Bradley, Championship Teams Inducted to Ring of Honor

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CLEMSON -- Clemson sports information Tim Bourret announced on the Sportstalk with Dan Scott radio show Friday that former sports information director Bob Bradley will be inducted into the Clemson ring of honor this year under Clemson football. Bourret also announced that the four Clemson national championship teams will also be inducted at a later date.

The Ring of Honor Committee also approved the induction of
Clemson's four national championship teams. Those teams are the
1981 Clemson football team, the 1984 men's soccer team, the 1987
men's soccer team and the 2003 men's golf team. The 1981 National
Championship football team induction will take place in the fall of
2006 to coincide with the 25-year anniversary of that championship.
The schedule of induction for the other sports at their respective facility, will be announced at a later date.
Each team will be inducted as a team and each player, the Head
Coach, assistant coach, manager and trainer who worked with the team on a regular basis will be considered part of the team that is inducted.

Bradley will be inducted into the Ring of Honor on the North upper deck façade at Clemson Memorial Stadium on Saturday, September
17 during ceremonies prior to the Clemson vs. Miami (FL) football game. The Ring of Honor, which began in 1994 with the induction of Frank Howard, Banks McFadden and Steve Fuller, is the highest award bestowed by the Clemson Athletic Department.

Bradley, who served Clemson from 1955 until his death on October 30, 2000, was one of the most honored administrators in ACC
history. He won the Arch Ward Award as the College Sports
Information Directors of America Man of the Year in 1976, the same year he also served as the organization's national president. He
was inducted into the organization's Hall of Fame in 1975, the
Clemson Athletic Hall of Fame in 1985, the Gator Bowl Hall of Fame in 2000, and the South Carolina Hall of Fame in 2001. The press box at Memorial Stadium was named in his honor in 1988.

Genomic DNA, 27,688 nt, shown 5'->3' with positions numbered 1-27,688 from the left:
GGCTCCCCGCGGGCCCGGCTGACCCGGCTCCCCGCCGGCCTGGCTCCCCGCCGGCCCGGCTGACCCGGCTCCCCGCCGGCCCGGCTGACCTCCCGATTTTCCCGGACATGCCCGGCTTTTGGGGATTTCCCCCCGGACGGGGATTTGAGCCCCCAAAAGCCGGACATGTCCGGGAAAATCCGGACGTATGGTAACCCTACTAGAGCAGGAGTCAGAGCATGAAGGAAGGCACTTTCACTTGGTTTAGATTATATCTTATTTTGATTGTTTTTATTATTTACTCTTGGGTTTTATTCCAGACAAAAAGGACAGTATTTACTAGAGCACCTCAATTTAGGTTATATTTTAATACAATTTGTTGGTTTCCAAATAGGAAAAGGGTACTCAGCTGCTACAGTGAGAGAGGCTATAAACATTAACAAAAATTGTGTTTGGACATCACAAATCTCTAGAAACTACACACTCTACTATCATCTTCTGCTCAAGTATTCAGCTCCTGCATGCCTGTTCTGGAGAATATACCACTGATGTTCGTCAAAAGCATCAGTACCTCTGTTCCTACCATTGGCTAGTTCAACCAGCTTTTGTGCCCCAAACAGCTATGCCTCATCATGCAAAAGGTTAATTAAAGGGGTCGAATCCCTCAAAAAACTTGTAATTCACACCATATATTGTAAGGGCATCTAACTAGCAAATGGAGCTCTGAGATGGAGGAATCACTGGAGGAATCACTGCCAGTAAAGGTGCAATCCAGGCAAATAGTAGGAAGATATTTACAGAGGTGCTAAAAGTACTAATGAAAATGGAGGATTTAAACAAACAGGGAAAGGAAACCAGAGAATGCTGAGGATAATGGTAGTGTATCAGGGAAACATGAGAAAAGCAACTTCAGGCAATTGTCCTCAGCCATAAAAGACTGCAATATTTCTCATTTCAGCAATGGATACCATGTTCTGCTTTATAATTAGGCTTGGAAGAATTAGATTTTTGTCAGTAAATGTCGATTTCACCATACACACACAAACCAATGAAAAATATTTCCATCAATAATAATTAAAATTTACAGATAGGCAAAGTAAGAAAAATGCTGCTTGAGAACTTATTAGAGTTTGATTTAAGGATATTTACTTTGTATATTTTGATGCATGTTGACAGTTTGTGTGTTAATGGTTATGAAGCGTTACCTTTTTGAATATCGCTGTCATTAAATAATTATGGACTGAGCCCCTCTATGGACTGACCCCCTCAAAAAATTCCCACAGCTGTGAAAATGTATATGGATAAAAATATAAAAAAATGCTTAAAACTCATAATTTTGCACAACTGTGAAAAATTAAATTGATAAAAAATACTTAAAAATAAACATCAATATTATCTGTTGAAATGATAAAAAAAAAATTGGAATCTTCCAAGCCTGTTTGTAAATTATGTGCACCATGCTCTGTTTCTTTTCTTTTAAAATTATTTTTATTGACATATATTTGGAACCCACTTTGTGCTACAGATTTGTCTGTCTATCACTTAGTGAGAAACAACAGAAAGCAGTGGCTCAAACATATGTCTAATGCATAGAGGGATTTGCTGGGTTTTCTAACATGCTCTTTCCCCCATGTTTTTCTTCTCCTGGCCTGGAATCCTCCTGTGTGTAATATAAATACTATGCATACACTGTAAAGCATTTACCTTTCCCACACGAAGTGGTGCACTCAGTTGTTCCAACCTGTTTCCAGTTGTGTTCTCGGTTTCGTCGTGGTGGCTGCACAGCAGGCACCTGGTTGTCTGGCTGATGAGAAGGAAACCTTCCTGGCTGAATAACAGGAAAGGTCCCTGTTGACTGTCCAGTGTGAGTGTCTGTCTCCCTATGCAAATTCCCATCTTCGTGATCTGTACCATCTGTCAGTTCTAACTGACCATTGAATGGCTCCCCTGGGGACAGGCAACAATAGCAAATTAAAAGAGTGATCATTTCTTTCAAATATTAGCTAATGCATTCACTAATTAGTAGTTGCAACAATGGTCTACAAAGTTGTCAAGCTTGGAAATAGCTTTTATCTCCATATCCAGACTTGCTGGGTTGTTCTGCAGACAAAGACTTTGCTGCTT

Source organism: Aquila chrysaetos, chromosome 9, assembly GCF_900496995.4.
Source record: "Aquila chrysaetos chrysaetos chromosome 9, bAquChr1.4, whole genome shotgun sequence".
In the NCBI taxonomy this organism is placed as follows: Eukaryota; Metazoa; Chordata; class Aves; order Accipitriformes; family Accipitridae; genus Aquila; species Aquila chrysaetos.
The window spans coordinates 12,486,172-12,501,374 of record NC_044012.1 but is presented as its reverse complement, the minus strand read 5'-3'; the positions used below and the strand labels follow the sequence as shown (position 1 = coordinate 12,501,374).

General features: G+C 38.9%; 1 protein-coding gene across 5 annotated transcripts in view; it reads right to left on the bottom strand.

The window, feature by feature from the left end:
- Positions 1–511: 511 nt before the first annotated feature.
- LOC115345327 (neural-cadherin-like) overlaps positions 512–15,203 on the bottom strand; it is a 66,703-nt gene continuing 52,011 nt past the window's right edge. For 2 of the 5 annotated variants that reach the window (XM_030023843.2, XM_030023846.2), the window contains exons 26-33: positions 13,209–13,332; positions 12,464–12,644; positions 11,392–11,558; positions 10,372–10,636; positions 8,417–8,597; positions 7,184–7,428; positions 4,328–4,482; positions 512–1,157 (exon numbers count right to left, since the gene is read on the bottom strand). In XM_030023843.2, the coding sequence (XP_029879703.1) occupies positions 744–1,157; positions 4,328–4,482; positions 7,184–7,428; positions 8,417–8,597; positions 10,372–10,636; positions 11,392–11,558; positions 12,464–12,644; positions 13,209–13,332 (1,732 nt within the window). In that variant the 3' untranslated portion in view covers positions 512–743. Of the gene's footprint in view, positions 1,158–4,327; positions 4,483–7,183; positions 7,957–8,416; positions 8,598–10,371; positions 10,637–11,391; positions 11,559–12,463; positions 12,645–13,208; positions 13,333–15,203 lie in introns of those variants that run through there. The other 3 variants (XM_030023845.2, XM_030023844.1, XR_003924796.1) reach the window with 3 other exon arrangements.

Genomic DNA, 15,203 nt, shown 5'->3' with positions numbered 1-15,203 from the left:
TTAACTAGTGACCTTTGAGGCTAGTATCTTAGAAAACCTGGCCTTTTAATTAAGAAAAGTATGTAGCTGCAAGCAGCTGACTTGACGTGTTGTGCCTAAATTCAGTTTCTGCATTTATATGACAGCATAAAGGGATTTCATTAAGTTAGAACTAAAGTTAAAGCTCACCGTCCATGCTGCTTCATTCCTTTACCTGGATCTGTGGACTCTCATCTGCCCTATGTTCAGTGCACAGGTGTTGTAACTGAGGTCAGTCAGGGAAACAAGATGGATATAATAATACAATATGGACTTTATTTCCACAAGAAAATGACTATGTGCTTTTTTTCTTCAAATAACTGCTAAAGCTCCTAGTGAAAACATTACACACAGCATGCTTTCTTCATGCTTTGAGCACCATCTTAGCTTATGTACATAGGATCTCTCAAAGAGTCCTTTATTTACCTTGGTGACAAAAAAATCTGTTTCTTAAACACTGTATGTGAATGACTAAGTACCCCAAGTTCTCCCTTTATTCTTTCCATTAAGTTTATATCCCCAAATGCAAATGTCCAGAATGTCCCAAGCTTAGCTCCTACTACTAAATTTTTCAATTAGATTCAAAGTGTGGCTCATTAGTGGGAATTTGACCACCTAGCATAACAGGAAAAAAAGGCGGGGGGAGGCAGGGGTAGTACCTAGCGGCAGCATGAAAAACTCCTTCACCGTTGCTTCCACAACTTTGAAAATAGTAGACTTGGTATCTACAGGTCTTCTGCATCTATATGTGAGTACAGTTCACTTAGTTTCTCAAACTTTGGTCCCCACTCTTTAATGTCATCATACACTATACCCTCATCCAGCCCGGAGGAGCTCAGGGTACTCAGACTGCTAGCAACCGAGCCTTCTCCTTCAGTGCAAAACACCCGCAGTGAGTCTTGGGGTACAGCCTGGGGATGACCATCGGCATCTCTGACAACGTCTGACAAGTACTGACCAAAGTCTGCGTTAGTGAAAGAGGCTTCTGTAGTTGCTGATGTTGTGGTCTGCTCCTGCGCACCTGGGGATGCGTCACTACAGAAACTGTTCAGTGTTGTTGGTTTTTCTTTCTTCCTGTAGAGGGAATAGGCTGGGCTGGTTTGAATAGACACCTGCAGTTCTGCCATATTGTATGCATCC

On October 28, 2000, two days before he died, he was
presented with "The Order of the Palmetto", the highest honor accorded a civilian of the state of South Carolina. He was also presented the first Skeeter Francis Award by the Atlantic Coast Conference in 1990 for his contributions to the league.
In many ways Bradley represented the spirit of Clemson. That was
never more obvious than in his final days when, fighting the bone cancer that would claim his life, he worked his 502nd consecutive
Clemson football game against Maryland at Memorial Stadium. The
game was played just 16 days prior to his death.

When he worked his 500th consecutive Clemson game at Duke on
September 30, 2000, Head Coach Tommy Bowden presented him
with the game ball in the locker room during his post-game talk to the team. It is the only time Bowden has presented a game ball since he has been the head coach at Clemson.
Bradley was known for his dedication to his job. In addition to
his famous football streak, he worked 313 consecutive ACC Tournament games between 1955 and 2000. He scored over 2000 Clemson baseball games in his 45 years covering Clemson baseball.

During his career, Clemson won countless publication awards
and citations for service to the media. In fact, it was Bradley who
devised the publication contests award system that the organization still uses today. He also devised the baseball scorebook that is used throughout the country for college baseball. Many of his former students have gone on to work in the profession.

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